Devotions With Diesel

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  My Dad

My Dad Billy Ray Hardin
My Dad
Billy Ray Hardin
Growing up in Clovis, NM, memories of my Dad are mostly of him at work.  Dad leased a gas station, and ran the business along with the help of my mom.  The first station that he managed, was pretty far from our home, on what was called the base highway, because it led to Cannon Airforce Base.  The first few years of operating the station, Dad kept it open 7am to 9pm 7 days a week.  Because I was still just 5 years old, I spent those days with Mom and Dad at the station.  Mom would take me to the library, I was an early reader, and I would read much of the day.  I also liked to stick a red rag or grease rag in my pocket, and follow Dad around.  He would let me go into the shop bay, but not out in the drive where the pumps were.  He was always protective of me getting hurt.

Dad also had a disability.  He never talked about it and he never let it stop him from working.  When he as two years old, a family member was driving with Dad in the front seat of the car when they had an accident.  I never knew the details except that the car drove under a semi truck.  Dad amazingly survived the crash, but his right arm and hand were torn up pretty badly.  His right hand turned completely under, and he could not use those fingers. His hand was never fixed.  There was no attempt at surgery. For reasons unknown, it was just left that way.   Many years later after Dad had retired, a Dr. told him he would love to fix it for him, but by that time Dad said he was too old to worry about it.  Dad also had a knee that was held together by screws.  This incident was in his teens, and another car accident.  With no one willing to take care of him, or possibly couldn’t, he was left in a hospital for a full year.  I can’t image that, but it is the truth, verified by one of my sweet great aunts, who used to visit him. Dad had many things happen to him in early life that probably could have just kept him down, but he was a survivor.

I watched him work, walking on the concrete and pumping gas in the New Mexico heat. I watched the sweat drop into his eyes and him wipe it away with the red rag. I watched him pull his pants up and tighten his belt. He was losing weight. He was small anyway, he probably weighed around 140 lbs. I cried to a God that I really didn’t know yet, but I believed he was there. I asked him why? Why did Dad have to work so hard out in the sun? Isn’t there a job inside he could have. I would watch Mom take his boots off at night and gently work on his feet. He had calluses and corns. As a little girl this made me so sad. I wished God would change things for him, give him an easier job. Finally my Mom saw the toll it was taking on him. I believe it was by her encouragement that he started closing on Sunday. The pay that Dad received from gas, was only pennies on the gallon. The station was open to take in flat tires and cars with issues. Dad together with Mom learned to fix many of those issues. I can remember my mom doing what they call rebuilding a carburetor. She was definitely not afraid of work. Once my Mom got here finger hung in the tire machine, big machine that they use to take a tire off of its rim. To this day there is a mark on her wedding ring where Dad pried her finger loose. God answered my prayer in not exactly the way I had asked, but he gave my Dad a much better station, with better location, and a better owner to work with, who paid him more money on gas purchases. Dad was able to hire extra help and the station eventually became known as the best full service gas station in town. They had contracts with the post office and the police department. That meant not only did they purchase their gas from the station, but Dad was responsible also did all of the maintenance and service work on each of the vehicles.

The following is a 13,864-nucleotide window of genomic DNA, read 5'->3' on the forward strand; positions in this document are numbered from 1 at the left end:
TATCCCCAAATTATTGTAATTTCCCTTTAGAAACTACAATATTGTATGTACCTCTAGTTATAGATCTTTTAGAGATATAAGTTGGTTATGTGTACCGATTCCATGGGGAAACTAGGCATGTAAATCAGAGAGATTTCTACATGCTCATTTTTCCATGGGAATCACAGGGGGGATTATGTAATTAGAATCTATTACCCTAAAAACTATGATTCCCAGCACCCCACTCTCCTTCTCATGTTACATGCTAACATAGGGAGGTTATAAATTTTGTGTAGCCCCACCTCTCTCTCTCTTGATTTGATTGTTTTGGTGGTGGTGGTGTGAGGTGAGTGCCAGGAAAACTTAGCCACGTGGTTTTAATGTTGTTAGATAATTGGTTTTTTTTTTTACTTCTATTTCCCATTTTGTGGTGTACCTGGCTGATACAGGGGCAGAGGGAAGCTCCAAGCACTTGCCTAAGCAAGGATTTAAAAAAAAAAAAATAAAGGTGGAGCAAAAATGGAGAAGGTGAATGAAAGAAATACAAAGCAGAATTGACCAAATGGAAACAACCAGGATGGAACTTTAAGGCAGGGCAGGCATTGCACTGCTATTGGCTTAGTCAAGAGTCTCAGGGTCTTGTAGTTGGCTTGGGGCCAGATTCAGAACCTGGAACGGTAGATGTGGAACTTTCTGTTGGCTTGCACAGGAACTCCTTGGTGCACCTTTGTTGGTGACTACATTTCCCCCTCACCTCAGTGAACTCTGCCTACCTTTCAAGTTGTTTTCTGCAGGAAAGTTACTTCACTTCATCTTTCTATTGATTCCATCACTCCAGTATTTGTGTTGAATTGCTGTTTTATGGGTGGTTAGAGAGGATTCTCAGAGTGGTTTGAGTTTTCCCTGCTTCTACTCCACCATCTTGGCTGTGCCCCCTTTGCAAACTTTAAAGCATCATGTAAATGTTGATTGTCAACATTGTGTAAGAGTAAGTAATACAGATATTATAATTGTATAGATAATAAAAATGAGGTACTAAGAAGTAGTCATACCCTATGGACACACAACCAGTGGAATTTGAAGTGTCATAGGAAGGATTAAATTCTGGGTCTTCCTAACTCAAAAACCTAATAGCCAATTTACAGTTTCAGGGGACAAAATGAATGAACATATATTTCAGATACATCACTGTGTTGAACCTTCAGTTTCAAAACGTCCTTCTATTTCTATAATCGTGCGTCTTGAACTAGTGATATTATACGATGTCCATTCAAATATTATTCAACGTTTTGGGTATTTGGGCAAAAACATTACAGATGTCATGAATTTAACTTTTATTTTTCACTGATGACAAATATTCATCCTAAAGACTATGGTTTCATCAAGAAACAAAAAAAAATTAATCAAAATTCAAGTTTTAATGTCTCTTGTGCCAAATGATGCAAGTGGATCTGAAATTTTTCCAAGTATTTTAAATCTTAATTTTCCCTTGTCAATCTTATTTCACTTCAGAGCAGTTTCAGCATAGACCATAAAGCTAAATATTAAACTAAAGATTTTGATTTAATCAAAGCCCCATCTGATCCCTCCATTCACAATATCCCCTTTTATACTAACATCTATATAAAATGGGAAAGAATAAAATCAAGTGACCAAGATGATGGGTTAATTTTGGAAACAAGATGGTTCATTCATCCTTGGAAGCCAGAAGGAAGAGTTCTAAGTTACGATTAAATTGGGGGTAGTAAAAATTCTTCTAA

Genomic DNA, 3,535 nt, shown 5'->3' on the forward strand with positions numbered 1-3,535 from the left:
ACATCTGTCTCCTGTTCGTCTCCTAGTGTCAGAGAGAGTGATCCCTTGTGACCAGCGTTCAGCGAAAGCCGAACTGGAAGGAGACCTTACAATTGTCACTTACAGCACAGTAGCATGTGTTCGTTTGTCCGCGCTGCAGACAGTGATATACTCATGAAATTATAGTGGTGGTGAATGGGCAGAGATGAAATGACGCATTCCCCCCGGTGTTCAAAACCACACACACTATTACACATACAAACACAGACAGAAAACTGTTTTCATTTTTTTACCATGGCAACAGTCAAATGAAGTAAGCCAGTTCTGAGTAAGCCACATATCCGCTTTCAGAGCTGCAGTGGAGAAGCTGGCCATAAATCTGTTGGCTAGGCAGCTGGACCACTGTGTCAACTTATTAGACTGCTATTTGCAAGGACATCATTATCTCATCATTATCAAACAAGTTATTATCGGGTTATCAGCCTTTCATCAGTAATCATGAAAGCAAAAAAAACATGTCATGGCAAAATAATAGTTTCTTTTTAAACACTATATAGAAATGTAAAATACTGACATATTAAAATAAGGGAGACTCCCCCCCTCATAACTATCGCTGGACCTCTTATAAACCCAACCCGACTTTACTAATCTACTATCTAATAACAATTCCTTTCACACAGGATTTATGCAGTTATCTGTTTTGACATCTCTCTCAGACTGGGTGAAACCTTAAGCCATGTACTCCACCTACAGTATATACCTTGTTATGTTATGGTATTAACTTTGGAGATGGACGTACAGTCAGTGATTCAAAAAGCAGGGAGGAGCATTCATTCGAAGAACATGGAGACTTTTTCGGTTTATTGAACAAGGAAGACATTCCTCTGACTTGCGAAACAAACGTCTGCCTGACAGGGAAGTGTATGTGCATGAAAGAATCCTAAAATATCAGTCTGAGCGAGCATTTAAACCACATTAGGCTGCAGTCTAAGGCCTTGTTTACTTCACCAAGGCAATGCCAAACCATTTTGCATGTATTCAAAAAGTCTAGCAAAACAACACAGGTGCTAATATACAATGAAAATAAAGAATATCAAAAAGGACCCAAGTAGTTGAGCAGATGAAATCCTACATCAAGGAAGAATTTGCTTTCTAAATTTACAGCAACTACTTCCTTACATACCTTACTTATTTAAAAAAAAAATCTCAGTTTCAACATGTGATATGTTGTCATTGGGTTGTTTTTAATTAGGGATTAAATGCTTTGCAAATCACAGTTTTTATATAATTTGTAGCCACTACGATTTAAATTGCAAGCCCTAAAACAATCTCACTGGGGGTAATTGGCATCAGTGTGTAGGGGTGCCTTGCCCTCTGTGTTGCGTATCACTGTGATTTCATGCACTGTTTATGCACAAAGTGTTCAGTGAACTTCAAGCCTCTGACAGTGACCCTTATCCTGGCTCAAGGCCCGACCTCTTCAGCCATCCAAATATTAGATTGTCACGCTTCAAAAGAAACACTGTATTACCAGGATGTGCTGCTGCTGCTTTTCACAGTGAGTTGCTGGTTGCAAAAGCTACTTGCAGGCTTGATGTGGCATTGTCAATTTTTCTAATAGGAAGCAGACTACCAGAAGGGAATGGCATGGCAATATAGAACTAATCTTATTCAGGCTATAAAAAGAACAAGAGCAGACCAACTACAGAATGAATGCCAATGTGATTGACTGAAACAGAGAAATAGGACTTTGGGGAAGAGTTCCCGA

Dad, and Mom too, had huge hearts for helping others. Dad actually had his phone number printed on the large glass front window of the station. In an emergency call Bill — — —-. I’m not making this up, he truly did this. It wasn’t uncommon for him to get a call late at night from someone who needed help. Broken down vehicles, but also just people traveling through who had run out of money, and needed gas to get back home. I don’t think I ever heard him turn away anyone. If he could help he always did. I hope I can always have the kind of heart for helping people that he did. I believe I got my survival skills and work ethic from him. My Dad had his flaws like we all do, but he was a good man and I am forever grateful for the good things I can hold onto from him……My Dad.